S. (2013 book)
Written by Doug Dorst and J.J. Abrams
When is a book not a book? When it’s a full-fledged reading experience. That’s “S.,” a handwritten love letter to literature conceived by director J.J. Abrams (you knew there was a film connection somewhere!) and written by Doug Dorst. You can’t find this one on your Kindle or Nook, and that’s precisely why it’s so incredible.
“S.” is, put as simply as possible, a story within a story. Eric, a recent grad school lit major, leaves his copy of “The Ship of Theseus,” a novel written by (fictional) author V.M. Straka, on a table in the library. A current grad student named Jen finds it, reads it in one sitting, and leaves it where she found it…with a marginal note to the owner explaining who she was and how fascinated she was by the book. Eric responds to Jen, and so begins an exciting marginal journey of discovery and intrigue. The authorship of “The Ship of Theseus” has been debated for decades by scholars and interested readers, and Eric and Jen want to get to the bottom of it. So as they read the book (and as you, the reader, do as well), they write handwritten comments in the margins about their research. Soon, it begins to turn into a story of a guy and a girl slowly falling for one another. But when a group of radical Straka scholars begin threatening not only the pair’s work but also their lives, “The Ship of Theseus” might contain the answers that will save their lives. As you follow Eric and Jen’s comments, you read the fascinating story of “The Ship of Theseus,” which revolves around a man who wakes up in a strange town to realize that he has absolutely no recollection of who he is. It’s “The Bourne Identity,” set in pre-WWI Europe. Just because he doesn’t know who he is (he goes by S…hence the book title) doesn’t mean nobody else does. Soon, he finds old “friends,” friends that he can only hope he knew and trusted in his old life. They’ll tell him about his purpose, to overthrow a dangerous businessman, Vevoda. But something tells him he used to work for this man. Does S fall back into the life he thinks he’s supposed to live, or the new life he’s being told to live? Will the presence of a potential love interest (one he thinks he remembers from his old life) play a role in which path he chooses? The quickly-imploding political landscape around him gives him little time to think. So he acts.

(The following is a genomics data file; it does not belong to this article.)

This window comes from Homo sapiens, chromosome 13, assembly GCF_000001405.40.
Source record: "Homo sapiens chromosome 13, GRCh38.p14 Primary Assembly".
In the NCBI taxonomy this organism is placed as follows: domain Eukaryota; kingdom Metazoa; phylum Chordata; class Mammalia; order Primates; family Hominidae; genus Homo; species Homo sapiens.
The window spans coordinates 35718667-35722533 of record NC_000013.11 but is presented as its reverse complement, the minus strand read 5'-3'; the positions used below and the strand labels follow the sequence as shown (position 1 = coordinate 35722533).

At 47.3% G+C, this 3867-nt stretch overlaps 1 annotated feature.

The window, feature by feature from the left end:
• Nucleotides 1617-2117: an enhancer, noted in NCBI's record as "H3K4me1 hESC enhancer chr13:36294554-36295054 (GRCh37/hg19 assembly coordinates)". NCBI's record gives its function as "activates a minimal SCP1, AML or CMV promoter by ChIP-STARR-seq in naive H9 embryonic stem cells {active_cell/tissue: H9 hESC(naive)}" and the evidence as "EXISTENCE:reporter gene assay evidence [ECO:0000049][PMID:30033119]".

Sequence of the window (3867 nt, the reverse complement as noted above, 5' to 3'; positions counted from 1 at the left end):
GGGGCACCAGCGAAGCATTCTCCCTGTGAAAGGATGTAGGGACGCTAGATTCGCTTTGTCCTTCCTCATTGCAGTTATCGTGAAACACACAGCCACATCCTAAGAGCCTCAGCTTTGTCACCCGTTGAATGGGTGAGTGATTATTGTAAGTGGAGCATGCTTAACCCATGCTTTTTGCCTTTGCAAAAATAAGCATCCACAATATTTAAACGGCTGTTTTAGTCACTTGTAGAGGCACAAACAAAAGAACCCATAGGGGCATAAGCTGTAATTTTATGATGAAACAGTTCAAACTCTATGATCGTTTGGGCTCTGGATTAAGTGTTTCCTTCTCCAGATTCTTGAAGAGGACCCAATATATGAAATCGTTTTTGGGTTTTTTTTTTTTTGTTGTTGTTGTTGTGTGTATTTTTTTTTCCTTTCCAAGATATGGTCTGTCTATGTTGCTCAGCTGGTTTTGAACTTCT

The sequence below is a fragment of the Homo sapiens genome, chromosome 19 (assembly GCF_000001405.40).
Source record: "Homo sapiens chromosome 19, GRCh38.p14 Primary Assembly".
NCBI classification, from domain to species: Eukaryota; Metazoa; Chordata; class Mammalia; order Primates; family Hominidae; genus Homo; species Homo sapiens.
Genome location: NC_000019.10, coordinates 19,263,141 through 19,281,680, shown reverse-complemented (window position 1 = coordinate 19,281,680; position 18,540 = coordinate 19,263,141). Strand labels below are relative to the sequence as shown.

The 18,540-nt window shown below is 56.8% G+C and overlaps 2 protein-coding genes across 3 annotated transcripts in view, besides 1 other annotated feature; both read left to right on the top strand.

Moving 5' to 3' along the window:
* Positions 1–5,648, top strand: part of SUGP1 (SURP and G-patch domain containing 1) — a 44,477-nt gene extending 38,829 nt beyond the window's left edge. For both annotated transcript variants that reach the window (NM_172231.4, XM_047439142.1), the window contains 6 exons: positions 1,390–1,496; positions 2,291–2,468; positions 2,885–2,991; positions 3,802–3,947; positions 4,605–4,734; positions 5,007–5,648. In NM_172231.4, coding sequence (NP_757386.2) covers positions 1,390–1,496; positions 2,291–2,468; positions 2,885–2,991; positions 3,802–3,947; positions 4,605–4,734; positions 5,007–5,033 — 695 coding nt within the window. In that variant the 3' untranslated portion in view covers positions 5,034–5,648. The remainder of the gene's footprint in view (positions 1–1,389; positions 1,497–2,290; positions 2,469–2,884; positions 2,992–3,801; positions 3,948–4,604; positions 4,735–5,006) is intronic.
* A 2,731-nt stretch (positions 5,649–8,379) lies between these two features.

It’s certainly a lot to process. “S.” is essentially two books for the price of one. Members of academia will love “The Ship of Theseus” for its complex literary themes and lofty vocabulary. It’s enough to make anyone a fan of the fictional Straka (in reality, Dorst), whose prose reads like any number of oft-taught literary classics. Fans of YA lit will love Eric and Jen’s colloquial (sometimes off-color) marginal annotations. As curious young adults themselves, Eric and Jen are also extensions of the reader. And everyone will love the page-turning excitement and mystery of both plots. “S.” has all the thrills of an Abrams masterpiece like “Super 8” without a need for the explosive special effects of film. And the stories complement each other perfectly. The sometimes fantastical nature of “Theseus” is balanced by the down-to-earth, entirely believable dialogue between Eric and Jen. If you find “Theseus” to be dragging, the marginal side-plot will keep you invested in the mystery. And if Jen and Eric are spouting angsty clichés (it happens once or twice), you can count on S and “Theseus” to be in the middle of an especially exhilarating scene.
Like anybody that has ever written on the pages of a book, Jen and Eric don’t have it entirely perfect. Words are scratched out and squeezed into tight spaces as the writers run out of room on a page. Sometimes, you have to turn the book sideways to read what is written. It makes for a very unique reading experience. And the book comes with additional materials, too—notes written on legal pads, ripped out, and stuffed into the pages; a napkin with a map drawn on it; a postcard from Brazil. Whatever the pair had to write on at the time whenever the margins just weren’t big enough. “S.” is 480 pages, but you get about 500 when all is said and done. It’s literally stuffed with material. This isn’t a Nicholas Sparks romance waiting on your nightstand to be read passively before bed. Reading “S.” can be downright exhausting. Sometimes it takes a learned scholar to follow the ever-thickening plots. And sometimes the marginal technique to Eric and Jen’s dialogue can be restricting, leaving the reader wondering what their short, vague, cryptic comments might mean. Your brain gets a workout whenever you read “S.” But it’s definitely worth the effort you’ll put into it.